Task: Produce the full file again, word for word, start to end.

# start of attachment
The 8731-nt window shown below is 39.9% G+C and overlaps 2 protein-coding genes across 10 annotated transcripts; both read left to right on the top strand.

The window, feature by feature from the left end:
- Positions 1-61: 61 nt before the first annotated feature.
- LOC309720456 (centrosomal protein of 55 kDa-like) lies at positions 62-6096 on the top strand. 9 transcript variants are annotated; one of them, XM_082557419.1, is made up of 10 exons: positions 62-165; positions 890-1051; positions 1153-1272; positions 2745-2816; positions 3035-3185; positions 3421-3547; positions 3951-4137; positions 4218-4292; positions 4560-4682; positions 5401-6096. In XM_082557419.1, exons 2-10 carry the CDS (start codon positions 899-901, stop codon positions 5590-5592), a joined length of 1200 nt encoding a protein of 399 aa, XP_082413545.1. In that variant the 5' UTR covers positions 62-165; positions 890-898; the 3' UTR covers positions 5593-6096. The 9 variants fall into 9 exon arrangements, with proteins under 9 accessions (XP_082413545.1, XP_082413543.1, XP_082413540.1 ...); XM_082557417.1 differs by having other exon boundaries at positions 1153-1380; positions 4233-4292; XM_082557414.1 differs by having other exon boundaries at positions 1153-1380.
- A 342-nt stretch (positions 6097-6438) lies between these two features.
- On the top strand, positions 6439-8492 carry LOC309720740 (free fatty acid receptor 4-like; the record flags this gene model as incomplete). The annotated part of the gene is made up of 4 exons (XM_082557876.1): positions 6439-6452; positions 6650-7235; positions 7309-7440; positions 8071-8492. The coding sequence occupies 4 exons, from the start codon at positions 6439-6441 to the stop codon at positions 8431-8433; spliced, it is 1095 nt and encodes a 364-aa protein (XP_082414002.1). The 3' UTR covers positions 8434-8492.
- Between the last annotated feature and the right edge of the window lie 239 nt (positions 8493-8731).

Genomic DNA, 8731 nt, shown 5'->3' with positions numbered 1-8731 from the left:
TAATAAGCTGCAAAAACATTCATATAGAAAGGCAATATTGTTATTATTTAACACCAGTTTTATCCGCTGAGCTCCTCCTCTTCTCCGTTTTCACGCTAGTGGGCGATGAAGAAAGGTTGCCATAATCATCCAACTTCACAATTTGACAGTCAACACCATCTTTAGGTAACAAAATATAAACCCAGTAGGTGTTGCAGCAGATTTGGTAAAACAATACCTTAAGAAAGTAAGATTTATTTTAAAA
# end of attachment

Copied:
The 8731-nt window shown below is 39.9% G+C and overlaps 2 protein-coding genes across 10 annotated transcripts; both read left to right on the top strand.

The window, feature by feature from the left end:
- Positions 1-61: 61 nt before the first annotated feature.
- LOC309720456 (centrosomal protein of 55 kDa-like) lies at positions 62-6096 on the top strand. 9 transcript variants are annotated; one of them, XM_082557419.1, is made up of 10 exons: positions 62-165; positions 890-1051; positions 1153-1272; positions 2745-2816; positions 3035-3185; positions 3421-3547; positions 3951-4137; positions 4218-4292; positions 4560-4682; positions 5401-6096. In XM_082557419.1, exons 2-10 carry the CDS (start codon positions 899-901, stop codon positions 5590-5592), a joined length of 1200 nt encoding a protein of 399 aa, XP_082413545.1. In that variant the 5' UTR covers positions 62-165; positions 890-898; the 3' UTR covers positions 5593-6096. The 9 variants fall into 9 exon arrangements, with proteins under 9 accessions (XP_082413545.1, XP_082413543.1, XP_082413540.1 ...); XM_082557417.1 differs by having other exon boundaries at positions 1153-1380; positions 4233-4292; XM_082557414.1 differs by having other exon boundaries at positions 1153-1380.
- A 342-nt stretch (positions 6097-6438) lies between these two features.
- On the top strand, positions 6439-8492 carry LOC309720740 (free fatty acid receptor 4-like; the record flags this gene model as incomplete). The annotated part of the gene is made up of 4 exons (XM_082557876.1): positions 6439-6452; positions 6650-7235; positions 7309-7440; positions 8071-8492. The coding sequence occupies 4 exons, from the start codon at positions 6439-6441 to the stop codon at positions 8431-8433; spliced, it is 1095 nt and encodes a 364-aa protein (XP_082414002.1). The 3' UTR covers positions 8434-8492.
- Between the last annotated feature and the right edge of the window lie 239 nt (positions 8493-8731).

Genomic DNA, 8731 nt, shown 5'->3' with positions numbered 1-8731 from the left:
TAATAAGCTGCAAAAACATTCATATAGAAAGGCAATATTGTTATTATTTAACACCAGTTTTATCCGCTGAGCTCCTCCTCTTCTCCGTTTTCACGCTAGTGGGCGATGAAGAAAGGTTGCCATAATCATCCAACTTCACAATTTGACAGTCAACACCATCTTTAGGTAACAAAATATAAACCCAGTAGGTGTTGCAGCAGATTTGGTAAAACAATACCTTAAGAAAGTAAGATTTATTTTAAAA